British Pakistanis Discuss

Yesterday evening the RSA hosted an event with the practical title of: British Pakistanis and Pakistan: 21st century citizenship and diasporas.  I attended with my sister and although the event was disappointingly less the promised discussion and more a lecture it was interesting and I recommend listening to the panel here.  There was an assumption that British Pakistanis should give two hoots about Pakistan, a country that some of them have never even visited and a country that doesn’t care about the diaspora unless it’s for hand-me-outs or arranged marriages.

It was fascinating to hear of the bravery and contribution made to both World Wars by Punjabi Muslims of India (now Pakistan) and to hear of the positives and negatives of Pakistan from the other panelists.  I was not given the opportunity to ask my question last night so I will ask it here: Would Pakistan benefit from a separation of state and religion like Turkey tries to maintain?

My mother told me in the car last week that she finds it hurtful when my sister and I criticise Pakistan (we are quite bad sometimes).  I reminded her that despite our criticisms we are also the ones who have to explain and answer for Pakistan and embarrassing Pakistanis, match-fixing cricketers, honour killings.., around the imaginary water-cooler with friends and colleagues and this becomes tiresome, especially when our own lives are so removed from the craziness and it is hard to believe that we have the same heritage.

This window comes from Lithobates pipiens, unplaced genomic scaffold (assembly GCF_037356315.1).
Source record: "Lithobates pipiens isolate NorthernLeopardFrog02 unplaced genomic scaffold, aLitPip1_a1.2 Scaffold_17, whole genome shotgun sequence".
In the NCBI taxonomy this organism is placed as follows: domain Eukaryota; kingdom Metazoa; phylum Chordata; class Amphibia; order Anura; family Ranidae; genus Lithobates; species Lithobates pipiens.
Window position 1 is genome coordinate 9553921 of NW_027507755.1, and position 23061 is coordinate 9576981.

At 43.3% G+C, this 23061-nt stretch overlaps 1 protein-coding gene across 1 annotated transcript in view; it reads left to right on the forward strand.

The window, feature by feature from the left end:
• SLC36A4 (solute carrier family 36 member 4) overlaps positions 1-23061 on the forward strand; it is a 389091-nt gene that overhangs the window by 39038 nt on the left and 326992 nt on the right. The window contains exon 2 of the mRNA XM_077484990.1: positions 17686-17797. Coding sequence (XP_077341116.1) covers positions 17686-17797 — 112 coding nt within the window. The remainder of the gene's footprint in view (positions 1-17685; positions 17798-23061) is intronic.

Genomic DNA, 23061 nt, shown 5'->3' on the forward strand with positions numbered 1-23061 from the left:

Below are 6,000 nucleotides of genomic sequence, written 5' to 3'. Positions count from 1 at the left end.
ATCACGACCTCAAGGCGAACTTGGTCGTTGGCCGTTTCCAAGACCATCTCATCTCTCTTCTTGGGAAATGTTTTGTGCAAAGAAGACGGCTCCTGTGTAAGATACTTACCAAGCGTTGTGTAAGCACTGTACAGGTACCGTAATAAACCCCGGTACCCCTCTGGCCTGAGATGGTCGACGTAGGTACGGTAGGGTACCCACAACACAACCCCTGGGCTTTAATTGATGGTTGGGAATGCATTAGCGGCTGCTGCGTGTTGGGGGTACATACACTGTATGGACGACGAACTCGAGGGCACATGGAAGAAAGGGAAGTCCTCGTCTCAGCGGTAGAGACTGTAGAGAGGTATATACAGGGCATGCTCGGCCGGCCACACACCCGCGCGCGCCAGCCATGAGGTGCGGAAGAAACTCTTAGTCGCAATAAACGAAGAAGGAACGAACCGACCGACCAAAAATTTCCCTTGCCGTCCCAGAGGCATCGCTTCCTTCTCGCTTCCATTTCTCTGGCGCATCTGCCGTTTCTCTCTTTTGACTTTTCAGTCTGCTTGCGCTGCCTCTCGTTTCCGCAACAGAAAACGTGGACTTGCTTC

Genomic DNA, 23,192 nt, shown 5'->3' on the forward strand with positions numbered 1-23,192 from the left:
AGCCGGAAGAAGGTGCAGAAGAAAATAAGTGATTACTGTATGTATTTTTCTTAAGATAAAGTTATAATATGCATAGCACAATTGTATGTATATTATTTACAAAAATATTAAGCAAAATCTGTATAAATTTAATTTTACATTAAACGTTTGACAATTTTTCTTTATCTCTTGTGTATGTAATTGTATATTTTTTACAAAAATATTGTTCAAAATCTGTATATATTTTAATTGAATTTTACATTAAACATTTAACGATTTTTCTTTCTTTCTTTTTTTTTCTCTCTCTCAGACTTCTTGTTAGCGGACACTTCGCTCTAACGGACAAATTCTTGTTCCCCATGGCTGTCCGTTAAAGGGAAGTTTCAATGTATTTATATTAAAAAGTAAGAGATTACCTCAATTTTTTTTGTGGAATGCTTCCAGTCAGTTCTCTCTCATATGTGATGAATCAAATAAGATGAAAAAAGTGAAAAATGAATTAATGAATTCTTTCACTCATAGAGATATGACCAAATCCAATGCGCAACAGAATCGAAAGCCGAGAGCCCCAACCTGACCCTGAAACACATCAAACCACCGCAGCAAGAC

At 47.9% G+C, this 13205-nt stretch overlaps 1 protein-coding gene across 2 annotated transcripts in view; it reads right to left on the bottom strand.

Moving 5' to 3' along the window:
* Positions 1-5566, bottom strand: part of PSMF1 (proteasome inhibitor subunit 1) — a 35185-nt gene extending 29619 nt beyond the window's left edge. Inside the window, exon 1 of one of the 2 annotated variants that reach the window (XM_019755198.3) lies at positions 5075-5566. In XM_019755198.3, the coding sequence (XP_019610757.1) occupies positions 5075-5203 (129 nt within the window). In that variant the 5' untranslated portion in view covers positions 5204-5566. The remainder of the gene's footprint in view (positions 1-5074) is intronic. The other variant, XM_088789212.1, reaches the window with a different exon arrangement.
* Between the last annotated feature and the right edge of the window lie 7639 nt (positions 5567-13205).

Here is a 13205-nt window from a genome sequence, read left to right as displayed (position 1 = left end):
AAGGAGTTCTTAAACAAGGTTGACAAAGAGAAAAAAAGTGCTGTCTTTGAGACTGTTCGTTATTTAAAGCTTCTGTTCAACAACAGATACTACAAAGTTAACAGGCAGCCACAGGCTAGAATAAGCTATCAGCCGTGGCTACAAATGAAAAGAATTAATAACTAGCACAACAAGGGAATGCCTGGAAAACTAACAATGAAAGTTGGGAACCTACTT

There are two more events taking place in November look out for them!


2 Comments to “British Pakistanis Discuss”

  1. Even some British Muslims find it difficult to separate their daily lives from religion so I think it is impossible for Pakistan to attempt it. Loads of my British Muslim friends include god in their hello/goodbye and in the ever-ready ‘god willing’ which seems to follow any statement of intent. I’m going to London tomorrow, inshallah and so on.

    And isn’t islam touted as a way of life as well as a religion?

  2. Pakora – perhaps you miss the point somewhat? British Muslims can use all the religious terminology as they please, it is a part of their history to use such language. Islam is considered as a set of rules to live your life by and why should a person not choose to follow them? Islam also states that you must abide by the law of the state in which you live, which takes precendence over Islam. So Islam itself recognises that the state law may differ from its own rules – Bubbly therefore proposes that a lot of the problems with ALL religious states (not just Pakistan) is that when religious leaders have too much power the country is not allowed to develop and evolve as it may have done. The majority of Pakistanis live in a peaceful and liberal manner AND are religious. However, this should not be the basis upon which the country is run.

    Most of the US is religious and will lead their day to day lives in a religious manner and context – it is not a failed state as it is a secular state.

    Please do not think I am a muslim or pakistani – I am neither.

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